Olga Kostopoulou

Learn More
Physicians often encounter diagnostic problems with ambiguous and conflicting features. What are they likely to do in such situations? We presented a diagnostic scenario to 84 family physicians and traced their information gathering, diagnoses and management. The scenario contained an ambiguous feature, while the other features supported either a cardiac or(More)
BACKGROUND Designers of computerised diagnostic support systems (CDSSs) expect physicians to notice when they need advice and enter into the CDSS all information that they have gathered about the patient. The poor use of CDSSs and the tendency not to follow advice once a leading diagnosis emerges would question this expectation. AIM To determine whether(More)
UNLABELLED The Learning Health System (LHS) describes linking routine healthcare systems directly with both research translation and knowledge translation as an extension of the evidence-based medicine paradigm, taking advantage of the ubiquitous use of electronic health record (EHR) systems. TRANSFoRm is an EU FP7 project that seeks to develop an(More)
Information distortion is a cognitive bias in sequential diagnostic reasoning. Assumptions about the diagnostic validity of later evidence are distorted in favor of the leading hypothesis. Therefore the bias contributes to a primacy effect. Current parallel constraint satisfaction models account for order effects and coherence shifts, but do not explain(More)
The unconscious thought theory argues that making complex decisions after a period of distraction can lead to better decision quality than deciding either immediately or after conscious deliberation. Two studies have tested this unconscious thought effect (UTE) in clinical diagnosis with conflicting results. The studies used different methodologies and had(More)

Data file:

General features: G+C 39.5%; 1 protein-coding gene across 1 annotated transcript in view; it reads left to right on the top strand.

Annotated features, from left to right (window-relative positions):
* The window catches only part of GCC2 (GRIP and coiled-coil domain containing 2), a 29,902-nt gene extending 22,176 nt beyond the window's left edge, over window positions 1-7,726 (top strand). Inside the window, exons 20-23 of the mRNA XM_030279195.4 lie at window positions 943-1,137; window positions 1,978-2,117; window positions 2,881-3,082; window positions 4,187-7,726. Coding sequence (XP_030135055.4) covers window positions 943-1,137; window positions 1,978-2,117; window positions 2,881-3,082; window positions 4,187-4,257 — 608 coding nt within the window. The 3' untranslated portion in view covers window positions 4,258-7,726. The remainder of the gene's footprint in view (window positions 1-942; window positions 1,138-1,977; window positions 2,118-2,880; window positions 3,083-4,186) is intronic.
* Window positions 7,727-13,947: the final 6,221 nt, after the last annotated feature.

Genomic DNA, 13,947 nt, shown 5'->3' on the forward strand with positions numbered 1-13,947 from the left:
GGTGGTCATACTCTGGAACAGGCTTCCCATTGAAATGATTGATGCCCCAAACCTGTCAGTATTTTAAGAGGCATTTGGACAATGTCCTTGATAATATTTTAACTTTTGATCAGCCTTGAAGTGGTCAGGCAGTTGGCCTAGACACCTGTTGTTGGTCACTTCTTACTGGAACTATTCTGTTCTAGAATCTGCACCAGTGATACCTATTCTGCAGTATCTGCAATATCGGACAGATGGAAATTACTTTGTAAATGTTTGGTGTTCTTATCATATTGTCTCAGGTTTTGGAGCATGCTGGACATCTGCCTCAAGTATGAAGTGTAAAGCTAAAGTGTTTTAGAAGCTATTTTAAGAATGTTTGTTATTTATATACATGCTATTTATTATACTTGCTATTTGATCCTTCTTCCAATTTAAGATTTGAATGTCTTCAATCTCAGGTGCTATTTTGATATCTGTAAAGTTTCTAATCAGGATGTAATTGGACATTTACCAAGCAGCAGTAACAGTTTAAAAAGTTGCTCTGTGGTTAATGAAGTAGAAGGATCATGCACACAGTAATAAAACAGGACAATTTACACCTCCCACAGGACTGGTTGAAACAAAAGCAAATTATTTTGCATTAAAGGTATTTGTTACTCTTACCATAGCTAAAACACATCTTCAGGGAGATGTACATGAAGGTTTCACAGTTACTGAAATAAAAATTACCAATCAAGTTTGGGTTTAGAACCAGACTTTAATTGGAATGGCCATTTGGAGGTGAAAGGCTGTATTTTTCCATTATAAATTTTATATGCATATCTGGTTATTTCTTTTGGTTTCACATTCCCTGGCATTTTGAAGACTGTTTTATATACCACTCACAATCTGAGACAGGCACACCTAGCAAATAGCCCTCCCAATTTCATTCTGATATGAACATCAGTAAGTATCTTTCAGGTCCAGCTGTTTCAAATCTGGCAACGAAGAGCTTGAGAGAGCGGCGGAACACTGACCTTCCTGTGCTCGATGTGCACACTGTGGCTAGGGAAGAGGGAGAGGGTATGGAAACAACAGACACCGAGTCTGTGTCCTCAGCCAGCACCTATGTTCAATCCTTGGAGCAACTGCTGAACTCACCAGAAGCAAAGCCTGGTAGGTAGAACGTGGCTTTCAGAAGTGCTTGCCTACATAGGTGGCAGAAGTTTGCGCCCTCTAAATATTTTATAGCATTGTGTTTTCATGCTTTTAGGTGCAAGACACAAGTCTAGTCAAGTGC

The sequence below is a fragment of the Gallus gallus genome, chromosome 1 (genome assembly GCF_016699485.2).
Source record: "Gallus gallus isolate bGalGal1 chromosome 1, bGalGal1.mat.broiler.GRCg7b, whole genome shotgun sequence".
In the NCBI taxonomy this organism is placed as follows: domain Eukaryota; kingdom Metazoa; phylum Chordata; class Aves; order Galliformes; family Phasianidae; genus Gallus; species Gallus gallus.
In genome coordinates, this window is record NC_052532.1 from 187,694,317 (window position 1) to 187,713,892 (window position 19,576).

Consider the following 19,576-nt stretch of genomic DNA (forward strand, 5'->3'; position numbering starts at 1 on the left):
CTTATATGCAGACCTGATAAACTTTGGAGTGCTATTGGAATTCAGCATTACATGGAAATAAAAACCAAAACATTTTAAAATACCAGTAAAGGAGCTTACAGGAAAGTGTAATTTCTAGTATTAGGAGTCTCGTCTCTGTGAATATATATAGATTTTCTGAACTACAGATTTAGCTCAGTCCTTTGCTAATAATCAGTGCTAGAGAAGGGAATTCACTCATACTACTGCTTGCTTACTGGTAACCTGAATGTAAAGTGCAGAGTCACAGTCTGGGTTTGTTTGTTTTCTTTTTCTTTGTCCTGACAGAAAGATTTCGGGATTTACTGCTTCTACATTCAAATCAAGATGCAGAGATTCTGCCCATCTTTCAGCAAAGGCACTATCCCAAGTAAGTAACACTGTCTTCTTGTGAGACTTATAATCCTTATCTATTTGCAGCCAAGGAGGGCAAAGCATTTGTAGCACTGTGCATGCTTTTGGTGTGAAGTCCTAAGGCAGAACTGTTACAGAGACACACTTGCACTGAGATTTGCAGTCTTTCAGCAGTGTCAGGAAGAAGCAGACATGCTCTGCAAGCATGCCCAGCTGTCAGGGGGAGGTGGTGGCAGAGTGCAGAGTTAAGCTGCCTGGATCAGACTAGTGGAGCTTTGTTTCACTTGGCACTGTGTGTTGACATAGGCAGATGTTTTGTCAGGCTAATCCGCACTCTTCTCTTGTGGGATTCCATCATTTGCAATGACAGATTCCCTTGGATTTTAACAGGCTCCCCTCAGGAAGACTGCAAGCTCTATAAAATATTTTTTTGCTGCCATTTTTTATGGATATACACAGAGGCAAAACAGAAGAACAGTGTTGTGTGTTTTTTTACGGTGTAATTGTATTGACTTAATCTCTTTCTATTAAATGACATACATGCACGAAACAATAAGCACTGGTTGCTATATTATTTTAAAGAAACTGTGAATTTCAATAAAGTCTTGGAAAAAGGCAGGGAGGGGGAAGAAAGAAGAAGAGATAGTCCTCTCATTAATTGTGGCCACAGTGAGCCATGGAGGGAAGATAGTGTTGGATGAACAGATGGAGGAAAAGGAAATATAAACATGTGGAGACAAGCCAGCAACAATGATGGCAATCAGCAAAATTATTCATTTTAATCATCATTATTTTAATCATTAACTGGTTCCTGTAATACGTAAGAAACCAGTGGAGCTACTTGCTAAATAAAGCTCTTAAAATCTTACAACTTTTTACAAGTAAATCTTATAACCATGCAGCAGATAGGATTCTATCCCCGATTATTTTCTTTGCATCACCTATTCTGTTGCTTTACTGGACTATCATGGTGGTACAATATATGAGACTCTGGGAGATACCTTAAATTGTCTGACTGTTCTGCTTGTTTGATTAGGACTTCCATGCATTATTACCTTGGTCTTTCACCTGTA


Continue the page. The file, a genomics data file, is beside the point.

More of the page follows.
BACKGROUND Computerized diagnostic decision support systems (CDDSS) have the potential to support the cognitive task of diagnosis, which is one of the areas where general practitioners have greatest difficulty and which accounts for a significant proportion of adverse events recorded in the primary care setting. OBJECTIVE To determine the extent to which(More)
Participants decided whom of two patients to prioritize for surgery in three studies. The factual quantitative information about the patients (e.g., probability of surviving surgery) was given in vignette form with case descriptions on Visual Analogue Scales — VAS's. Differentiation and Consolidation theory predicts that not only the attractiveness of facts(More)
Based on research on the increasingly popular unconscious thought effect (UTE), it has been suggested that physicians might make better diagnostic decisions after a period of distraction than after an equivalent amount of time of conscious deliberation. However, published attempts to demonstrate the UTE in medical decision making have yielded inconsistent(More)
Accurate perception of medical probabilities communicated to patients is a cornerstone of informed decision making. People, however, are prone to biases in probability perception. Recently, Pighin and others extended the list of such biases with evidence that "1-in-X" ratios (e.g., "1 in 12") led to greater perceived probability and worry about health(More)
BACKGROUND First impressions are thought to exert a disproportionate influence on subsequent judgments; however, their role in medical diagnosis has not been systematically studied. We aimed to elicit and measure the association between first impressions and subsequent diagnoses in common presentations with subtle indications of cancer. METHODS Ninety UK(More)